WHAT’S NEXT?

Once the initial tax sale fails, the city has an option to hold a second sale where the property can be sold for less than the taxes and fees owning. But this process is not automatic and requires city staff to organize it. Our councillor, Sarah Marsh, has stated she is pushing this option at committee meetings but even if it does go ahead, it will take some time. For example, this article

https://www.therecord.com/news-story/6227791-kitchener-to-put-contaminated-factory-site-up-for-sale/

in January 2016 describes the “upcoming” tax sale that did not happen until over one year later (April 2017). And that is with everyone at the city on board!

MHBPNA contacted the city towards the end of 2016 and again in 2017 to get an explanation for the delay. The response was that interest had been shown in the property and the city wanted to give those potential bidders more time to develop their proposals.

The key to a second sale is to find a bidder with a solid plan and the finances to manage both the cleanup of the contamination and the site’s development which will take years. The environmental issues are regulated at the Provincial level (Ministry of the Environment) and the developer must first have a cleanup plan approved before any work can be done.

So if everything goes smoothly at city hall, it will probably be at least two years before we see another sale. And if that was successful, it would be another couple of years minimum before the cleanup and development plans were approved and the site remediation begun. We don’t know how long the cleanup would take, or how it would be integrated with the construction but I estimate at least a couple of years for that phase. So if everything snapped into place (which has not happened for the past 30+ years) an actual building might be erected by 2022 at the earliest!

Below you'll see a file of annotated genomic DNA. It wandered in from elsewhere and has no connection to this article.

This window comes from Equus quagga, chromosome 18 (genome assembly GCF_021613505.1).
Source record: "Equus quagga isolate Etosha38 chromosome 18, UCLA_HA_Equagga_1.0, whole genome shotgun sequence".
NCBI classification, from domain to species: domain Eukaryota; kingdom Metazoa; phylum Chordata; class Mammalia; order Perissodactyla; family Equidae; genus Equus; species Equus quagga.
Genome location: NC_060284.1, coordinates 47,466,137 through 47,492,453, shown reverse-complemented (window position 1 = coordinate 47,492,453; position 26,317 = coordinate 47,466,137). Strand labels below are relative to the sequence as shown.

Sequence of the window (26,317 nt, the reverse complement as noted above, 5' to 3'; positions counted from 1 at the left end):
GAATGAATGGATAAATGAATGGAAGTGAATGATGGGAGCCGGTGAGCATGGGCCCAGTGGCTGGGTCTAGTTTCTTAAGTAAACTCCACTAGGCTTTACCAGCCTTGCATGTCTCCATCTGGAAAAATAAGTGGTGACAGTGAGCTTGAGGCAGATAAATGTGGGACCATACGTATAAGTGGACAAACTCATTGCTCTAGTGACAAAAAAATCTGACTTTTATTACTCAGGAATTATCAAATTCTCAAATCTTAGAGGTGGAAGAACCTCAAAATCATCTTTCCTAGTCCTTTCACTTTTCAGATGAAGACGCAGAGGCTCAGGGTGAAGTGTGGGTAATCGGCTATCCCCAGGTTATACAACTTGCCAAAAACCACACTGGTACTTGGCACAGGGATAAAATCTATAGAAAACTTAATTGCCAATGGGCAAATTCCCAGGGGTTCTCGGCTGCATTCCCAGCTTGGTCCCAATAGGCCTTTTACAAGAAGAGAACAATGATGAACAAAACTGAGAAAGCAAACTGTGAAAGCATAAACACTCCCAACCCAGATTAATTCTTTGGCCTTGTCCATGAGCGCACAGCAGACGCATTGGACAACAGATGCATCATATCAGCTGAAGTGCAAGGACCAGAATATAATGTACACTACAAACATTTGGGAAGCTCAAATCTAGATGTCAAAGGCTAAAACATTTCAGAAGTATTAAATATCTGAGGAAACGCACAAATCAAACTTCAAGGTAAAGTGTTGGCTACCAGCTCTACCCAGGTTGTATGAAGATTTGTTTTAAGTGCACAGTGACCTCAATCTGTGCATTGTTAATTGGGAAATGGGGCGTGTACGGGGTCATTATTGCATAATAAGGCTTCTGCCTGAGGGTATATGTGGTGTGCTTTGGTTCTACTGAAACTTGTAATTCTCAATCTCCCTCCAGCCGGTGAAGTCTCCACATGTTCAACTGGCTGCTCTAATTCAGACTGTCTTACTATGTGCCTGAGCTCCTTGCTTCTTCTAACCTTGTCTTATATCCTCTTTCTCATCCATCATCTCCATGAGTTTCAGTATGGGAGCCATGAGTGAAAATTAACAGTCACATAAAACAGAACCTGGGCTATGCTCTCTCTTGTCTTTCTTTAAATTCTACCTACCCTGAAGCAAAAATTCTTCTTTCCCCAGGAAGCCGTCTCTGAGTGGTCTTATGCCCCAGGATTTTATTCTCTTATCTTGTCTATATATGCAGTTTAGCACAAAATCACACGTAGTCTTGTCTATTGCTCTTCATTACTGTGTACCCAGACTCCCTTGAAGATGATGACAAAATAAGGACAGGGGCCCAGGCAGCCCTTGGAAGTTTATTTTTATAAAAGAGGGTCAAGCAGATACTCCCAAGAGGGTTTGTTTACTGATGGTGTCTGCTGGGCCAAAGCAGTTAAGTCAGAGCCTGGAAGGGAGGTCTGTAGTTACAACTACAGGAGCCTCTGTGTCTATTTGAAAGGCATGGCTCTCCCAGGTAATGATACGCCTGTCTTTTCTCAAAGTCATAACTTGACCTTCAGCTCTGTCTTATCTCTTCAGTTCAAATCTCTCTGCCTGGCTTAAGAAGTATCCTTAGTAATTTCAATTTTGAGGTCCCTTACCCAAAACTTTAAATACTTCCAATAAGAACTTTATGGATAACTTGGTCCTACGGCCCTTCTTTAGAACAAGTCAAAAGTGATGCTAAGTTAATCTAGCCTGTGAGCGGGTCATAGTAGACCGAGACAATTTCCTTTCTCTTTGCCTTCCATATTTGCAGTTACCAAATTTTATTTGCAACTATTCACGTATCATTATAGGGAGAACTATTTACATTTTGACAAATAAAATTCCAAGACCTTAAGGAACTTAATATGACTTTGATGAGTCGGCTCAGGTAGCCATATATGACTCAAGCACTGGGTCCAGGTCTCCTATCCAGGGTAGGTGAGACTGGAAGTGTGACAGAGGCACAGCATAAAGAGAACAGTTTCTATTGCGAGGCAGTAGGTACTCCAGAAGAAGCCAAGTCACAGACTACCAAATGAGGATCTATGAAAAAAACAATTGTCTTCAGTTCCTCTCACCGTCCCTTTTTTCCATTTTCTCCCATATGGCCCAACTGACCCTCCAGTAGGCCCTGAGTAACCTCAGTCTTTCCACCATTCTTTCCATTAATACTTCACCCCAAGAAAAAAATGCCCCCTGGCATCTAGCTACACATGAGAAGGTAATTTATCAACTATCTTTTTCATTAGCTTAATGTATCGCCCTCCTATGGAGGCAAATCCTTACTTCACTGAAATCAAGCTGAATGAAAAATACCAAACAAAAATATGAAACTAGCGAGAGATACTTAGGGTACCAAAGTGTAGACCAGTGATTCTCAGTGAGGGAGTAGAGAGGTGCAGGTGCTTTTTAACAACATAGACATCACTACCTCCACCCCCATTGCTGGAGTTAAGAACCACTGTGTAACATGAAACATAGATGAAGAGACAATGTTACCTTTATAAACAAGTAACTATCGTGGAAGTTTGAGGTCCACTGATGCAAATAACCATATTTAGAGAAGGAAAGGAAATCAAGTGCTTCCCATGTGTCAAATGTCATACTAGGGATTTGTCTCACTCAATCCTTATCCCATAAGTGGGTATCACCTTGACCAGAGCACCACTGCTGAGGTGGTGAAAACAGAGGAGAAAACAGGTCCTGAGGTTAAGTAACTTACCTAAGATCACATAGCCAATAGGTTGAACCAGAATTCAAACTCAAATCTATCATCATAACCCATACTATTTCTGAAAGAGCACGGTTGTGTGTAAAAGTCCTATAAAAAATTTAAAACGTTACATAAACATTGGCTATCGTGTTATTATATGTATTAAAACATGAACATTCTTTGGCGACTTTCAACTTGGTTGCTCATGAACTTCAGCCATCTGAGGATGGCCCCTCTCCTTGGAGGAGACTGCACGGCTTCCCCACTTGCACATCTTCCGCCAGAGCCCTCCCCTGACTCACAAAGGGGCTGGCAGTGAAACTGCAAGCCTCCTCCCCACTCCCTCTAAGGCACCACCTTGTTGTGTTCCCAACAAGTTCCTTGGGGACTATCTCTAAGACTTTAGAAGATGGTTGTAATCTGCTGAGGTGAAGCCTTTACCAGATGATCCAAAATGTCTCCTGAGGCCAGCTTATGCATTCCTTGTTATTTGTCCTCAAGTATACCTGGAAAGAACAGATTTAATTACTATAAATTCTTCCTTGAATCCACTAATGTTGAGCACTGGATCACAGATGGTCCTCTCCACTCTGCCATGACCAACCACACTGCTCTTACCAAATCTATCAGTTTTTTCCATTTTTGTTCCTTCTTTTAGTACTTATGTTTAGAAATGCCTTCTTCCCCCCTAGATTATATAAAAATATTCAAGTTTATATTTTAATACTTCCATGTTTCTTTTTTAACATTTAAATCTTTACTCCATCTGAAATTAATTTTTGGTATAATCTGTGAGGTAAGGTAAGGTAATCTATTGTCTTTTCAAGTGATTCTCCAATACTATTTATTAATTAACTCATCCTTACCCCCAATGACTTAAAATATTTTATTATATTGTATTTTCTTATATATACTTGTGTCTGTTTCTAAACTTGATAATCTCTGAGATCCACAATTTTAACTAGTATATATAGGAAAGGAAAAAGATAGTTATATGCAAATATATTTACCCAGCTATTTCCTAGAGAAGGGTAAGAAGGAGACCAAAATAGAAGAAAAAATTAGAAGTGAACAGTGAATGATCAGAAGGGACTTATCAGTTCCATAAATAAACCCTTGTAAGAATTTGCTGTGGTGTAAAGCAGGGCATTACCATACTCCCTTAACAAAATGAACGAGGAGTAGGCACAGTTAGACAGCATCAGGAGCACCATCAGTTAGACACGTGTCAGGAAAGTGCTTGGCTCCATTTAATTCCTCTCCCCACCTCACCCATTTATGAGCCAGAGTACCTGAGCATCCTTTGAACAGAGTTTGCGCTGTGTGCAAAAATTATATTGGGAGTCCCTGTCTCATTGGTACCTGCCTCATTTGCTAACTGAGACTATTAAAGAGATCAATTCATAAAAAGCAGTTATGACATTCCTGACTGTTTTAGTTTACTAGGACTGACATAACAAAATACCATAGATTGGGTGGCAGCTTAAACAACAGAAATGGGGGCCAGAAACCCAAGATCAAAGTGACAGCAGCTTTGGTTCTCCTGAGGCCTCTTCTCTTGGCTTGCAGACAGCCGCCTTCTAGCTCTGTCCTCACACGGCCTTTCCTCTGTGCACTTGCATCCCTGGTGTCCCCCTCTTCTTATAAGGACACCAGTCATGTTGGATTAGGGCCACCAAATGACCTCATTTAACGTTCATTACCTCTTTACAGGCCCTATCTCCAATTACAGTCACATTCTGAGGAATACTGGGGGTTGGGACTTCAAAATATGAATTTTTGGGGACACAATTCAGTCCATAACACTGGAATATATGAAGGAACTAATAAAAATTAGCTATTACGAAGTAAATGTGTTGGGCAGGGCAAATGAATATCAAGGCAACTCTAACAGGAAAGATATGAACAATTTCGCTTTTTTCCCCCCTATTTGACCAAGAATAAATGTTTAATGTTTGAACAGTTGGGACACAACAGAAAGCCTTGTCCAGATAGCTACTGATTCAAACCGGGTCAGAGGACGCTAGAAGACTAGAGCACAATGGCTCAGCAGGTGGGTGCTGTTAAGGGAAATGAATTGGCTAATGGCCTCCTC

Since Blog articles should be short I will end here. But I’m writing a second article that backgrounds several of the “issues” involved in selling the property. Stay tuned!

Ted Parkinson

Kitchener is seeking citizen advisors for Local Environmental Action Fund (LEAF)

Two citizen advisors are being sought for the City of Kitchener’s new $5 million Local Environmental Action Fund (LEAF) steering committee. Deadline for citizen advisor application is Jan. 30 by 5 p.m. 

The two citizen advisors will be members of the public who are environmental experts and/or community leaders with experience in granting organizations. A two-year commitment is required, with the evaluation work to occur in each of 2009 and 2010 between mid-February and mid-April.

The applicants must also be passionate about improving Kitchener’s biophysical environment, and at least one of the two citizen advisors must provide environmental expertise in one or more of the following areas: 

·            Climate change;

·            Mitigation and/or adaptation;

·            Public awareness of environmental issues;

·            Air quality;

·            Energy use and efficiency;

·            Alternative energy sources;

·            Land trusts and natural lands management, and/or

·            Green transportation, walkable communities and alternatives to the automobile.

Nomination forms, submission information and further information about the LEAF steering committee can be found at www.kitchener.ca/leaf